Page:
Persona 3 Reload is a seamless transition for Persona 5-likers

Having spent what feels like an entire lifetime in JRPG Persona 5 Royal, going back to the original Persona 3 is pretty jarring. It’s unsurprising given it came out 18 years ago, but exploration is more akin to a slideshow and dungeon-running to a well-rehearsed routine.

But with an hour of Persona 3 Reload under my belt, P3’s remake felt immediately familiar. It’s absolutely built for a seamless transition for P5-likers and takes away some of P5 Royal’s learnings, too. Unless something disastrous happens when Reload fully releases, I can’t ever see myself returning to the original.

My hour with the game started around five hours in, where most of the core party had banded together. I know that Persona games all riff off one another, but Reload really did strike me as Persona 5 Royal-fied in its presentation. Straight away I was in the Gekkoukan school, a very P5 camera angle centred on my character, with very similar button presses to bring up my map and seek out confidants to hang out with. And I liked how, despite a visual overhaul, it hadn’t lost that slight polygonal P3 vibe of its text and menus.

Watching a film at a cinema in Persona 3 Reload.

Wandering around the strip mall in Persona 3 Reload.

Wandering around Port Island in Persona 3 Reload.

Studying at a bedroom desk in Persona 3 Reload.

Just being able to wander around many of the game’s original locations and see them in all of their glory really is special. Port Island has a lovely, lazy feel to it, while the Strip Mall hums with activity at night. The music throughout is, as you’d expect, brilliant. | Image credit: Atlus/Sega

In the Velvet Room (where you sacrifice personas to make better ones) I bore witness to lovely new animations, too. But it was when I explored outside of school and my home base that things really felt updated. The shopping malls weren’t just mini point and click adventures, but a space you could wander about in, like P5’s Shibuya or Royal’s Kichijoji. I wandered into the weapon shop, spoke with a fortune teller in a club, and bought some black market URLs from a dude in a corner (a classic 2006 move).

As the story progressed a bit, I took my first trip into the updated Tartarus (P3’s main dungeon) where Atlus had really taken P5’s learnings into account. Where both P3 and P5 fell down for me were in their tendencies to get very, very repetitive in dungeons. Royal infused P5’s combat with more options, like special finisher moves (called Showtime) and an upgraded Baton Pass (passing your extra turn onto someone else, infusing them with buffs) to, at the very least, speed up encounters with powerful moves.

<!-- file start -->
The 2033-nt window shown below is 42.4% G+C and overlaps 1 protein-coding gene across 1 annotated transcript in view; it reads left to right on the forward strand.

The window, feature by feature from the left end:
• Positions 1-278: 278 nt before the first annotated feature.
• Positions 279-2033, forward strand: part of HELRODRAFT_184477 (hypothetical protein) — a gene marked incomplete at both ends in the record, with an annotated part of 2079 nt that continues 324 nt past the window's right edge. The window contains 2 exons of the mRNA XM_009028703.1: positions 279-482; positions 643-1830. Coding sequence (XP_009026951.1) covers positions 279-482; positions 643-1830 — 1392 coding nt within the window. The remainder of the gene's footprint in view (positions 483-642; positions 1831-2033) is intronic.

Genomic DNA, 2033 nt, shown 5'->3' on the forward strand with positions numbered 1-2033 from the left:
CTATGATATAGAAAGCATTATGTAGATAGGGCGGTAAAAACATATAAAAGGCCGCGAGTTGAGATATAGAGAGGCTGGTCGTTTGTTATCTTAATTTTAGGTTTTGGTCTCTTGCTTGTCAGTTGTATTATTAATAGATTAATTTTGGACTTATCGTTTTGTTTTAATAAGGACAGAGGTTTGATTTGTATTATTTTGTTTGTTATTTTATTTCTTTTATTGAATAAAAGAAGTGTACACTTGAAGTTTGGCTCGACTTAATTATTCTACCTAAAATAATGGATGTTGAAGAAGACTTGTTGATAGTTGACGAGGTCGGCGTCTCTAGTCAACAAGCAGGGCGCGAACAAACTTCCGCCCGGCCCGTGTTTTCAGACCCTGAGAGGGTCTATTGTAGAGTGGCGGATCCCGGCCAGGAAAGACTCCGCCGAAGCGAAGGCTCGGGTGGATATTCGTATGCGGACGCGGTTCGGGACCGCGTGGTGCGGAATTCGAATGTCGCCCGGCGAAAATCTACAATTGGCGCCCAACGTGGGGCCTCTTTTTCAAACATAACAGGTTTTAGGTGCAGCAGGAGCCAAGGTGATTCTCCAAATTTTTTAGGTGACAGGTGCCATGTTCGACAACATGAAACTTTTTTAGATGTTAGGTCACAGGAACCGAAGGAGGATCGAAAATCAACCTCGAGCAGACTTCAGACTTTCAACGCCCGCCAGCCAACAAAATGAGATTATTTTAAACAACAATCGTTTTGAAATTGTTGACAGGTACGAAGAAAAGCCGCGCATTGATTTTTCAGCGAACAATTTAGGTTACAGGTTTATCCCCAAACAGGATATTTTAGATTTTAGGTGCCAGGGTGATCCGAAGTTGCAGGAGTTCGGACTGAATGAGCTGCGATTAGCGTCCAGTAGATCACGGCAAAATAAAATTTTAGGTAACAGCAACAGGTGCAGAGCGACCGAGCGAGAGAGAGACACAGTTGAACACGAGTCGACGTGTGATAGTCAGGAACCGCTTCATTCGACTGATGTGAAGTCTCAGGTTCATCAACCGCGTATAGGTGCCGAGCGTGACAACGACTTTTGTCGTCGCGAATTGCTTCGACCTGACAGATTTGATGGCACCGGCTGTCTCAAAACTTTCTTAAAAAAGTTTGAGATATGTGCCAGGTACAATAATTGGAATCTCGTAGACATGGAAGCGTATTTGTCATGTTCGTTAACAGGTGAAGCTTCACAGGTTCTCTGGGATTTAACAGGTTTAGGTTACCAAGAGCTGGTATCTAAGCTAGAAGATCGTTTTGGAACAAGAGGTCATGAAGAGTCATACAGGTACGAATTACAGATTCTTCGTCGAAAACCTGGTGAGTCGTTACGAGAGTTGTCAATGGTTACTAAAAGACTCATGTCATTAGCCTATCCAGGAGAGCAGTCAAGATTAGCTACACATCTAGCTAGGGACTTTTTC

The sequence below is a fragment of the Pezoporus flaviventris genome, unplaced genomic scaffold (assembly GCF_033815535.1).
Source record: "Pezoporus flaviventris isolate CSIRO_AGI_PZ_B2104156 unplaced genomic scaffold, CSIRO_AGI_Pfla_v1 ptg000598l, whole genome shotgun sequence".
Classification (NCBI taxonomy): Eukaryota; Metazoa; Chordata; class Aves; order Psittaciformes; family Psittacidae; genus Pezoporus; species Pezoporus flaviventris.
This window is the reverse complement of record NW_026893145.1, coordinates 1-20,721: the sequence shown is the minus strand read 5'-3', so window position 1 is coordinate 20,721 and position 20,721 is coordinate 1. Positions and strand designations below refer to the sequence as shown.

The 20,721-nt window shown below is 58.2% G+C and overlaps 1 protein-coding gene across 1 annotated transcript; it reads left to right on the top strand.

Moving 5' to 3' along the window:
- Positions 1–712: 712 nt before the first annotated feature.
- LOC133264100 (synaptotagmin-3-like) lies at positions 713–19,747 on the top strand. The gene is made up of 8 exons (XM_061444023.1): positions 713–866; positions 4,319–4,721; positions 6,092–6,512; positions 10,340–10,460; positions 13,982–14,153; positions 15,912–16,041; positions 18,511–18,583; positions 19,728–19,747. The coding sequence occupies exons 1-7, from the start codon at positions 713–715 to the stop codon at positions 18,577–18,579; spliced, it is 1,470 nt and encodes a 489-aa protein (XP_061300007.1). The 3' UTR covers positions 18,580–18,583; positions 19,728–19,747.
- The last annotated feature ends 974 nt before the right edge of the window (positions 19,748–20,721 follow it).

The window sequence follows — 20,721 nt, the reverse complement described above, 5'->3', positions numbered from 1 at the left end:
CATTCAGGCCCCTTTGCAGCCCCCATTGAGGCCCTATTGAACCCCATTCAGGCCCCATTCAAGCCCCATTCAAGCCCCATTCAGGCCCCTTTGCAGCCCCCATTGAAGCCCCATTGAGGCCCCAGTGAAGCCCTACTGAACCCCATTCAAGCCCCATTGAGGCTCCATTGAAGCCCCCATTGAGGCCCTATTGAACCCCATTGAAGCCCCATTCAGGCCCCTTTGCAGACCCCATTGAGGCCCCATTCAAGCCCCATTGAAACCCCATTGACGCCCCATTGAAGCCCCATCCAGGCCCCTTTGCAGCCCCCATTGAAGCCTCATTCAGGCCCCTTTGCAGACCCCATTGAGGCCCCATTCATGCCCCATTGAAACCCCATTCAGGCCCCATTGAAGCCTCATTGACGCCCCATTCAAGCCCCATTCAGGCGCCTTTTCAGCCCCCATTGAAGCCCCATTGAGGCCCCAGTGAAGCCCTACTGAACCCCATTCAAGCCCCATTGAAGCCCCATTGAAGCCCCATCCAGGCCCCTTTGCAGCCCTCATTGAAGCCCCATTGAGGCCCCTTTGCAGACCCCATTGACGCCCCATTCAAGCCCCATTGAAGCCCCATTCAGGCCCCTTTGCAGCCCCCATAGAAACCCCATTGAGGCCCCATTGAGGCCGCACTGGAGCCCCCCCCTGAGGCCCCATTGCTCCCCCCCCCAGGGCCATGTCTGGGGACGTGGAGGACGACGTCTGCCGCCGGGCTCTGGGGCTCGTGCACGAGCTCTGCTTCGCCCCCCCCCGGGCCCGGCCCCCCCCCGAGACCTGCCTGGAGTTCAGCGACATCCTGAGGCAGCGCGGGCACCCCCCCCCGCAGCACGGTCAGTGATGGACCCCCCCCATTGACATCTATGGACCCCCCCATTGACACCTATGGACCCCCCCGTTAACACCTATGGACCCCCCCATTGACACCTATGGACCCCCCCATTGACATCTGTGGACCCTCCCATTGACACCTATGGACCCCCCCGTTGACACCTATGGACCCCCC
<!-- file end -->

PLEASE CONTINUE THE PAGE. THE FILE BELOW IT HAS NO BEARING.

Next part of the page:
So what P3 Reload’s done is nab Baton Pass and call it “Shift”, so when you down an enemy by targeting their weakness, you can swap over to someone else in your party if you’d like them to deliver the next instance of arse-kicking. They’ve sort of nabbed Showtime too, albeit with some differences. In P3 it’s called Theurgy and, unlike Showtime, you’re in total control of when it’s activated. Each of your party has a meter and so long as you fulfil moves in keeping with their personalities, you’ll steadily fill it up (healers healing, damagers damaging). As Yukari, I unleashed a special move with a flashy animation that ignored all resistances and basically demolished a demon in one go – a beautiful thing.

Yukari draws her bow in a special Theurgy move from Persona 3 Reload.
Image credit: Sega/Atlus

A chat with Yukari at the foot of Tartarus' steps in Persona 3 Reload.
Image credit: Atlus/Sega
Tartarus also had plenty of other little additions to ease repetition and make things a little more accessible. There was the option to dash and auto-recover outside of battle, for instance. Party members would chat with one another. I could break chests and collect crystals, with said crystals letting me restore my party’s HP and SP fully at the entrance’s clock.

As for Tartarus itself, I wouldn’t say it was a mindblowing overhaul besides the combat tweaks. It was very much as you’d expect: lots of corridors splintering off one another, with the odd demon roaming about. Still, to completely redo such a key part of the original game wouldn’t be a fair expectation.

And I can’t speak for the authenticity of the conversations and social links, having only played a portion of the original P3. But I can attest to the fact that I wanted to get to know my pal Akihiko (despite the fact he did start on someone) and a shy girl called Chihiro. There was one guy in snazzy leopart print-style pants who did take the piss out of my outfit, though. I’m not sure I want to be friends with him.

So despite only having an hour to play one of the year’s beefiest releases, I’ve come away with a real buzz about how it’s handled things. Yes, there’s no denying that it’s disappointing it won’t include additional things from Persona 3 FES and Persona 3 Portable, like the option play as the female protagonist (they remain very tightlipped on the subject). But way Reload has applied Atlus’s lessons from P5 Royal is encouraging for returning fans itching for a shiny rendition of the original Persona 3 experience – and it makes for a smooth transition for those new to the series.

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